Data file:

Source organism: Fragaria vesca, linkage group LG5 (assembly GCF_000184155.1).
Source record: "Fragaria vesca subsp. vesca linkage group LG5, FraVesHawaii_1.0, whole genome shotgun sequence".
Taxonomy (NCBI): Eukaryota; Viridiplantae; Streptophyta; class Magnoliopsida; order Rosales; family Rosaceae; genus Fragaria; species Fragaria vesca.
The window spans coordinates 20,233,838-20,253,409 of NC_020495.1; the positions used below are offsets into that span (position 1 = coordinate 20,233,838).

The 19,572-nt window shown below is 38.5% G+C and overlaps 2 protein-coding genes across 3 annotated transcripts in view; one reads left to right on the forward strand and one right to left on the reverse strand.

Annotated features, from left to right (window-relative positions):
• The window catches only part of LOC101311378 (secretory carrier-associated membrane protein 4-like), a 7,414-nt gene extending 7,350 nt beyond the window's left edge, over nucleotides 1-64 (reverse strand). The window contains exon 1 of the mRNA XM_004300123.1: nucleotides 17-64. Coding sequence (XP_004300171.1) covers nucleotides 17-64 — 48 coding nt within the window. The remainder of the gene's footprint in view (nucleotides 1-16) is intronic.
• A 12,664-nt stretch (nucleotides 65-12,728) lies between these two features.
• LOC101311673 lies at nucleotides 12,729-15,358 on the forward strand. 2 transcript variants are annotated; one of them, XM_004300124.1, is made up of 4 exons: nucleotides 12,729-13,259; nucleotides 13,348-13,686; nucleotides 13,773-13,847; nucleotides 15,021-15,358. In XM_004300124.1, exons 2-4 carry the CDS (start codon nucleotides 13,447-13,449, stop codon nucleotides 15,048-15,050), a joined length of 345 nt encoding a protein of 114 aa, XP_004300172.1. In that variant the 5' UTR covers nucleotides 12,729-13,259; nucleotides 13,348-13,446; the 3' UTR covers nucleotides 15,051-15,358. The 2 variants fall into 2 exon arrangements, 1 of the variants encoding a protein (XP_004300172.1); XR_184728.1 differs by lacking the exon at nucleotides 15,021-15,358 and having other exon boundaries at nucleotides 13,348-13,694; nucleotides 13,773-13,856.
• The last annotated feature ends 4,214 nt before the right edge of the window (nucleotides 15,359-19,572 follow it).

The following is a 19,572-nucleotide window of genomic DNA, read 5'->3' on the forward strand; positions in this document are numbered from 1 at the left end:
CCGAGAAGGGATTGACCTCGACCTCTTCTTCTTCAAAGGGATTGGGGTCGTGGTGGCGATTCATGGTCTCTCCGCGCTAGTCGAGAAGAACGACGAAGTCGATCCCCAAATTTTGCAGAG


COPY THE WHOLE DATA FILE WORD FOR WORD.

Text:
Source organism: Fragaria vesca, linkage group LG5 (assembly GCF_000184155.1).
Source record: "Fragaria vesca subsp. vesca linkage group LG5, FraVesHawaii_1.0, whole genome shotgun sequence".
Taxonomy (NCBI): Eukaryota; Viridiplantae; Streptophyta; class Magnoliopsida; order Rosales; family Rosaceae; genus Fragaria; species Fragaria vesca.
The window spans coordinates 20,233,838-20,253,409 of NC_020495.1; the positions used below are offsets into that span (position 1 = coordinate 20,233,838).

The 19,572-nt window shown below is 38.5% G+C and overlaps 2 protein-coding genes across 3 annotated transcripts in view; one reads left to right on the forward strand and one right to left on the reverse strand.

Annotated features, from left to right (window-relative positions):
• The window catches only part of LOC101311378 (secretory carrier-associated membrane protein 4-like), a 7,414-nt gene extending 7,350 nt beyond the window's left edge, over nucleotides 1-64 (reverse strand). The window contains exon 1 of the mRNA XM_004300123.1: nucleotides 17-64. Coding sequence (XP_004300171.1) covers nucleotides 17-64 — 48 coding nt within the window. The remainder of the gene's footprint in view (nucleotides 1-16) is intronic.
• A 12,664-nt stretch (nucleotides 65-12,728) lies between these two features.
• LOC101311673 lies at nucleotides 12,729-15,358 on the forward strand. 2 transcript variants are annotated; one of them, XM_004300124.1, is made up of 4 exons: nucleotides 12,729-13,259; nucleotides 13,348-13,686; nucleotides 13,773-13,847; nucleotides 15,021-15,358. In XM_004300124.1, exons 2-4 carry the CDS (start codon nucleotides 13,447-13,449, stop codon nucleotides 15,048-15,050), a joined length of 345 nt encoding a protein of 114 aa, XP_004300172.1. In that variant the 5' UTR covers nucleotides 12,729-13,259; nucleotides 13,348-13,446; the 3' UTR covers nucleotides 15,051-15,358. The 2 variants fall into 2 exon arrangements, 1 of the variants encoding a protein (XP_004300172.1); XR_184728.1 differs by lacking the exon at nucleotides 15,021-15,358 and having other exon boundaries at nucleotides 13,348-13,694; nucleotides 13,773-13,856.
• The last annotated feature ends 4,214 nt before the right edge of the window (nucleotides 15,359-19,572 follow it).

The following is a 19,572-nucleotide window of genomic DNA, read 5'->3' on the forward strand; positions in this document are numbered from 1 at the left end:
CCGAGAAGGGATTGACCTCGACCTCTTCTTCTTCAAAGGGATTGGGGTCGTGGTGGCGATTCATGGTCTCTCCGCGCTAGTCGAGAAGAACGACGAAGTCGATCCCCAAATTTTGCAGAG